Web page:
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San Diego's Marriage Town Hall: NCLR's Kate Kendell Talks About Prop 8 Legal Case

In perhaps a quite more hopeful talk than we recently saw her make in Dallas, Texas, the National Center For Lesbian Rights’ (NCLR’s) Kate Kendell was one of many speakers at San Diego’s Marriage Town Hall, held at the San Diego Lesbian, Gay, Bisexual, and Transgender Community Center.

She sat down with me after the town hall, and gave this interview. (This is a companion interview for our recent interview of NCLR’s Shannon Minter.)

An excerpt from the interview:

Autumn Sandeen: So, tonight we’re at the LGBT Center in San Diego — our community center here — and we just got done with a town hall. And, you were the first speaker, and you’re also were talking about the legal case. Can you briefly summarize what you talked about regarding Prop 8?

Kate Kendell: Sure, I’d be happy too. Y’know, we shouldn’t be in this situation, and that’s the main point that I want to make. And in addition to that we are very hopeful that the court will have the courage of its convictions and do the right thing. But, we shouldn’t even be here.

It is an absurd circumstance that a majority would be able, right in the wake of a magnificent, landmark, court ruling, be able to put the fundamental rights of a minority group on the ballot — for popular vote! And, if we look at any other historic landmark ruling from any court, that’s never happened. And, it doesn’t happen for a reason, because courts play a role — they’re equal; they’re an equal branch of government, and they get to interpret the constitution.

And sometimes the voters, or the people, may not like the way the courts rule. Brown vs. Board of Education, Roe vs. Wade,  women rights issues — but these cases stand, and they move us forward. And, we look back and we’re with pride because our country came farther because courts played their traditional role.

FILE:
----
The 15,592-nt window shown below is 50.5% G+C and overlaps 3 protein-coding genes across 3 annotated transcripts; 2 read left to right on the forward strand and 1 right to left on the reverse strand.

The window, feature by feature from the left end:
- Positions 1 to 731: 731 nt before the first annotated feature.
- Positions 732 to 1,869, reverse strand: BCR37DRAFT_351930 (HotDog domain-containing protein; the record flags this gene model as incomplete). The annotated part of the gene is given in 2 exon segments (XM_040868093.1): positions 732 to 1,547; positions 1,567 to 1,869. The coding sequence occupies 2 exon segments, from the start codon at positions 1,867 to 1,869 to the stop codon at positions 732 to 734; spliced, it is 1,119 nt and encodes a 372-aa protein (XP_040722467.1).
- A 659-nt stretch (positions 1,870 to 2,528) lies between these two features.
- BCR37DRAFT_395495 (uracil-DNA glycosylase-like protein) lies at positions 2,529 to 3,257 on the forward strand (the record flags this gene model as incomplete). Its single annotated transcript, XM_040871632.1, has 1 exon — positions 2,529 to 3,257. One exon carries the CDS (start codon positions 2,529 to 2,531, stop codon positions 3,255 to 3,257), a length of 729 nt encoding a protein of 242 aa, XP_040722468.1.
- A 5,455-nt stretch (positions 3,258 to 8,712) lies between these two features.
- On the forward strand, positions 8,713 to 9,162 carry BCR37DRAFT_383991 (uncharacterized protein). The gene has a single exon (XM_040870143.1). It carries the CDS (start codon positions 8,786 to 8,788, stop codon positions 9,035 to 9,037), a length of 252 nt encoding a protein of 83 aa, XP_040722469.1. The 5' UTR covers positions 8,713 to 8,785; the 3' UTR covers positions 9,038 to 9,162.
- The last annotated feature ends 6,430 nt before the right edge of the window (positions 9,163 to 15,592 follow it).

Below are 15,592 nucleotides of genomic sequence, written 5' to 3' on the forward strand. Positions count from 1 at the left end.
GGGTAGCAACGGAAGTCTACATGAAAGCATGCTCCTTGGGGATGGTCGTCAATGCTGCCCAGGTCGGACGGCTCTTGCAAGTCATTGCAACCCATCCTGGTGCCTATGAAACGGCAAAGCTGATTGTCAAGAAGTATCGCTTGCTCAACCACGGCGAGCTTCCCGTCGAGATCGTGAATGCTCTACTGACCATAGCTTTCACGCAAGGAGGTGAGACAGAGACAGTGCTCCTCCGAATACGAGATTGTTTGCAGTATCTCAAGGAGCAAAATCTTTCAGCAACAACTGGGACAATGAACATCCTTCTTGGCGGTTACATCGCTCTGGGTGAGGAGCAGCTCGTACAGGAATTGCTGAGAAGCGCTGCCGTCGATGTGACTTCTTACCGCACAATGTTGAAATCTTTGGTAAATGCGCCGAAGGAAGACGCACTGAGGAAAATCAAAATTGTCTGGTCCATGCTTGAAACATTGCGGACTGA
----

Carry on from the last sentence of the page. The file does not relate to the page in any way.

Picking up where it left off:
But here, the courts’ ruling was immediately put up for a vote. Prop 8 was already in the offing…

Autumn Sandeen: Right.

Kate Kendell: …Prop 8 was already going to be on the ballot. But now, the stakes were so much higher! Because, a fundamental right had been granted and recognized for us.

Autumn Sandeen: And, as you were saying, if we’d have put Brown vs. Board of Education, or we’d have put any — geez — any civil rights ruling right after they happened, and put them up for a popular vote…

Kate Kendell: That’s right.

Autumn Sandeen: …they would have been repealed.

Kate Kendell: Yep. And sometimes the majority — it’s not that the majority…We think of the majority as this bad thing. Y’know, sometimes people don’t like change, and they are uncomfortable with change. And, so they immediately have a knee jerk reaction — it’s a human impulse, we all have it. It’s why we don’t usually allow voters to vote on a landmark ruling from a Supreme Court — a state Supreme Court or the U.S. Supreme Court.

So, we shouldn’t be in this situation at all, but we are.

And, we now we wait for a ruling in the challenge to Prop 8. We are asking the Court to do something very simple, and actually pretty narrow — and not particularly remarkable. We’re asking them to simply say if you are faced with a measure that takes away a fundamental right from a protected minority group, you cannot do that through a simple amendment process. You have to go through the more deliberative process of a constitutional revision. Also, a method that is part of the California Constitution.

I hope that the court will protect it’s own ruling; protect its legacy; protect its role as a protector of minority interests…

Autumn Sandeen: As do we all.

Kate Kendell: And, save us from a future where the voters can do anything they wanted to any minority group in California. And if Prop 8 is upheld, there will be nothing that we can do about it. So, we’re keeping our fingers crossed…And say whatever to prayer you say to whatever to whoever you say it to if you do, and hoping that justice is ultimately done.

There’s more to the interview…of course I recommend watching the entire interview.

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Autumn Sandeen

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